Thursday, January 26, 2012


I just turned 46. That's the atomic number of palladium. The "discoverer" named it after the asteroid Pallas. That asteroid was named after the Greek god Pallas. According to myth, Athena killed Pallas who was the husband of Styx. Styx is a band that Carl from Aqua Teen Hunger Force thinks "rocks". Carl is my hero. And to be honest I don't believe that my 46-47 epoch will bring me any more happiness than my 45-46 epoch. I'll fight to keep my kids and students focussed on their education, fight to teach them to reject materialism, and try to install a investigative curiosity. I'll win some of these battles and lose some. My two main goals are to 1. finish a major book I've been working on with Eerdmans called Over, Under and Through the Bible, and to film the pilot episode of the soon to be famous TV reality show The Theologians Starring Mark Gstohl. So obviously if I have a blog post entitled "47" I'll be famous and I'll not have to type it, I'll just dictate it or outsource it or whatever Ashton Kutcher does. Happy birthday to moi.

Wednesday, January 25, 2012

Attacking New Orleans Teachers: A Math Problem for Bobby Jindal and the Media

So Governor Bobby Jindal has decided to make education reform the flagship of his second term. It's a smart political move. It plays well nationally. It's very pro-business for the companies making fortunes off of the charter school movement. It gives the impression that Jindal cares about youth and the intellectual future of this country. It perpetuates the myth that anyone can escape poverty through education and hard work. And if the grades don't improve, he has the teachers' union as a scapegoat.

What bothers me though about Jindal is his not-at-all-subtle attack on teachers. Consider his rhetoric. In rolling out his plan he made the following two statements about teachers:

1. "Short of selling drugs in the workplace or beating up one of the business's clients, they can never be fired."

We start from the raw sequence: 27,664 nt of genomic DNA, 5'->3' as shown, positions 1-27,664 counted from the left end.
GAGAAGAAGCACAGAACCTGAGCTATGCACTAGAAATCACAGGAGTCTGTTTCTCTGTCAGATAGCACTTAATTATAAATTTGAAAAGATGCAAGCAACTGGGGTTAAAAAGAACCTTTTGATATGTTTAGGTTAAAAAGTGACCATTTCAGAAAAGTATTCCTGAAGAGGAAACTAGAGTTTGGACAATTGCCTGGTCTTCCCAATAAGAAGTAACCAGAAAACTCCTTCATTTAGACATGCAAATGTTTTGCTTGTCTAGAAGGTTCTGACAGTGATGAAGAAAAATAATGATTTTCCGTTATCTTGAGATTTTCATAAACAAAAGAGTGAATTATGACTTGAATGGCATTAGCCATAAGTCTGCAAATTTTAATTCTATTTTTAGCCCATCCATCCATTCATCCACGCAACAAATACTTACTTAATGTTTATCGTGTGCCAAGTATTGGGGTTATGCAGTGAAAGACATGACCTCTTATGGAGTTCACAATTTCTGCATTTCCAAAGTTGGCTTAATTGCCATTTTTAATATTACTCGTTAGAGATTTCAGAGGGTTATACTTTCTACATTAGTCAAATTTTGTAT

2. "We are going to create a system that pays teachers for doing a good job instead of for the length of time they have been breathing."

Ugh. First teachers are easily fired. In fact, every teacher in New Orleans was fired after the flood. And my principal friends tell me all one needs to do is document the poor performance in yearly evaluation forms and the contract will be terminated. And notice in his business model he calls students "clients." Second, my wife is a public school teacher and I find this idea about her pay being based on simply living to be very offensive. My outrage is influenced by that fact that my kids and I all suffer due to the incredible work load placed on her shoulders. Ask anyone married to a public school teacher. Some of us call ourselves "teacher widows" and "teacher widowers." It's a major sacrifice. I look forward to June when I can have a wife again.

Besides the rhetoric, there is this myth being perpetuated in Louisiana education circles that we can all "vote with our feet." If we don't like the school in which our child is enrolled, we can switch schools. But entry into the best schools is extremely difficult if not impossible. For starters, you would need to have a parent with access to resources such as time, networking, and diligence. Louisiana Association of Educators Executive Director Michael Walker-Jones stated that many parents don't have these and other resources to make informed decisions about navigating these systems. This statement offended Jindal who argues that all parents want what's best for their kids and will be working on a level playing field in school choice.

So who is correct? I have a simple solution that a journalist could solve in about an hour. Let's take the two best performing charter schools in New Orleans, Ben Franklin and Lusher, and look at the average income for the parents of their students. Let's look at the demographics. Do these students come from houses where they have two parents? Perhaps one of these parents has time to volunteer at the school? Do they have a computer and an internet connection in their home?